Massive loss that left so many feeling helpless, fragile and unmoored. The ongoing fight for equity. A catch-all anxiety tied to the simple passing of time. Moments of true rest were few and far between this past year. But there were moments.
In the early days of quarantine, I began exploring how we as a species relate to the notion of home, the privilege of maintaining shelter and how I relate to the rooms I pass through daily. There were also places I had no idea I’d miss until they were off-limits (albeit temporarily and with good reason). Be it the serenity of a cold slab of cement fifty times my size, the lamplit warmth of a friend’s living room, or playing the part of a moon-eyed tourist in Palm Springs, I have deeply missed the sensation and inspiration of new spaces. Luckily, these books went a long way in quelling my need for spatial spelunking.
An engaging book that brings great context to a modernist touchstone and the feud that built it.
Daddy Wouldn’t Buy Me a Bauhaus: Profiles in Architecture and Design by Janet Abrams, Deyan Sudjic (Foreword by)
Abrams deconstructs some of architecture and design’s juggernauts with a sharp sense of detail and even sharper wit.
Case Study Houses. the Complete CSH Program 1945-1966 by Elizabeth A. T. Smith, Peter Gössel (Editor), Julius Shulman (Photographer)
The landmark program that brought modernism to the suburbs. Including contributions from some of architecture’s greatest minds, the CSH program sought to give every American access to high design.
A remarkable look at what the barriers we create (or attempt to) say about us and the larger ramifications of human-made boundaries.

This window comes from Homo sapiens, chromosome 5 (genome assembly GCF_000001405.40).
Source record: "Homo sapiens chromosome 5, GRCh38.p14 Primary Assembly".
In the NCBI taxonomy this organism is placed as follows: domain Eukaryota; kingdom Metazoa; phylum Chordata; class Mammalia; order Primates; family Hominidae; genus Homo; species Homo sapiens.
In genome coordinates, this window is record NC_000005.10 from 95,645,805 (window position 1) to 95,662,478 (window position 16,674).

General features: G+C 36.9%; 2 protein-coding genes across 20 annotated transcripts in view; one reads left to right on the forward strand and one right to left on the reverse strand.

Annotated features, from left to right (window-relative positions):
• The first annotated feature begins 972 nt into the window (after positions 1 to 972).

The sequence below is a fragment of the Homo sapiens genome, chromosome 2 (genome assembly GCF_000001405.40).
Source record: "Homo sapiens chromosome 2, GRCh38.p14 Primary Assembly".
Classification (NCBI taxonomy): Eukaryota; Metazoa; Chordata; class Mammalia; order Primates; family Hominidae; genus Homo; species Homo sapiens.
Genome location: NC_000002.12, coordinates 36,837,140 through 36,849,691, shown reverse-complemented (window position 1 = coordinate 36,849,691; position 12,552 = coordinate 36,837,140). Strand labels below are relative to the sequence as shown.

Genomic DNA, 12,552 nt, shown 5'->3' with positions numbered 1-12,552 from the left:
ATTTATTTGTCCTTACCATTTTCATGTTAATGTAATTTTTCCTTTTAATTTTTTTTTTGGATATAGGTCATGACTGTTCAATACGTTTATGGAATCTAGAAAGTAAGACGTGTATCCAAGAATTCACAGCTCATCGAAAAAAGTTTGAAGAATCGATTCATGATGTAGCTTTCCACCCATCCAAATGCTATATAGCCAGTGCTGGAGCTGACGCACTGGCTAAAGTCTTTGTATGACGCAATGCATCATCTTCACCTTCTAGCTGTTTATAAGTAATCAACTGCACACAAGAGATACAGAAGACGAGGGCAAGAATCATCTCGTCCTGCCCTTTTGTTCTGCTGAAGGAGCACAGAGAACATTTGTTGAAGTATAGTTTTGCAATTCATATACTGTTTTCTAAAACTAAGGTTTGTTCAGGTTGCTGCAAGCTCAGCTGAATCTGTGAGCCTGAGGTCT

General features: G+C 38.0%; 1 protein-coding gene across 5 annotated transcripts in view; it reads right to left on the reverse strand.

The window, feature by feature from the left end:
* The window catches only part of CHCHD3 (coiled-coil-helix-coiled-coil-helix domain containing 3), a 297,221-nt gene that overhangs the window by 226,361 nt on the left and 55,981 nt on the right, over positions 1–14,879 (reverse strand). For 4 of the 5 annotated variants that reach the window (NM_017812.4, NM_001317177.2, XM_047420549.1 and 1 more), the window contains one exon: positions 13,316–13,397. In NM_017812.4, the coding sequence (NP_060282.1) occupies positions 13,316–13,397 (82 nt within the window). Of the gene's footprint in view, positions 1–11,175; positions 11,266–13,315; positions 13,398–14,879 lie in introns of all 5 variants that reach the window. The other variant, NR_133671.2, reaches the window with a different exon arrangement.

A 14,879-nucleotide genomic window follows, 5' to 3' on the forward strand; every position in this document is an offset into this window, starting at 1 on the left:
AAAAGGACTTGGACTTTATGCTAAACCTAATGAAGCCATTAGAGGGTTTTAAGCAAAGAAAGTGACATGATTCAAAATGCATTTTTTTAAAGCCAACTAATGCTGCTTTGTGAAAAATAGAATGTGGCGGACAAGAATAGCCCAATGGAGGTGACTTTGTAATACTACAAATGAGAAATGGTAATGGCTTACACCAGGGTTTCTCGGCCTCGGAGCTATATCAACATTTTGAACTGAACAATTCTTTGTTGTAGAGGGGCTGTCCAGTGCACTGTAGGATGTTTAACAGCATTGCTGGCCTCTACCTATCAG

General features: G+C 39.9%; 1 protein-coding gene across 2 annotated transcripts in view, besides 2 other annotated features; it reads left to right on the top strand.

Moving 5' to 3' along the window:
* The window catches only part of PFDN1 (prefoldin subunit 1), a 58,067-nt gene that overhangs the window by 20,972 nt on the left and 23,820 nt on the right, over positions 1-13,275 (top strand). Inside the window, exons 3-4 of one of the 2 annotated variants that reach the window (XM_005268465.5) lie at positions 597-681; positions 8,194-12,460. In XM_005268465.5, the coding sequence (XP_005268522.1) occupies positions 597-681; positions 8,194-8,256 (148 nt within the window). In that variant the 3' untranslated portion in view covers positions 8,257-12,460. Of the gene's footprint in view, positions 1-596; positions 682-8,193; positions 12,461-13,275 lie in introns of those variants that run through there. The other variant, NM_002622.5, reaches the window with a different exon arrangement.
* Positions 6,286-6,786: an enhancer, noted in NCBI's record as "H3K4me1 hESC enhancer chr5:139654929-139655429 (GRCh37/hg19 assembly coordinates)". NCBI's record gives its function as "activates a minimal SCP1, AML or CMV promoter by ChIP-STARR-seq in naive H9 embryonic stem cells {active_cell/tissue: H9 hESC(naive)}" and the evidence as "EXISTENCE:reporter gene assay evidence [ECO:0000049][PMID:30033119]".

Architectural Styles: A Visual Guide by Robert Polley, Margaret Fletcher
A succinct but thorough primer that is an essential reference for both armchair enthusiasts and those that earn their paycheck at the drafting table.
Out of the Woods: Architecture and Interiors Built from Wood by Gestalten (Editor)
An aesthetically enlightening look at an ancient material that is well-suited to log cabins and isola homes alike.
Baby's First Eames: From Art Deco to Zaha Hadid by Julie Merberg, Aki (Illustrator)
The whimsy and powerful use of color that define Ray and Charles Eames’s legacies are perfectly rendered in this board book that touches on architecture and design achievements every infant should know. The jacket copy says it perfectly: “It’s never too early to cultivate great taste!”
Building Zaha: The Story of Architect Zaha Hadid by Victoria Tentler-Krylov (Illustrator), Victoria Tentler-Krylov
Victoria Tentler-Krylov’s new picture book cleverly blends photographs of Hadid’s work with illustrations that capture the wildly innovative and inspiring energy of one of the 21st century’s major forces in architecture.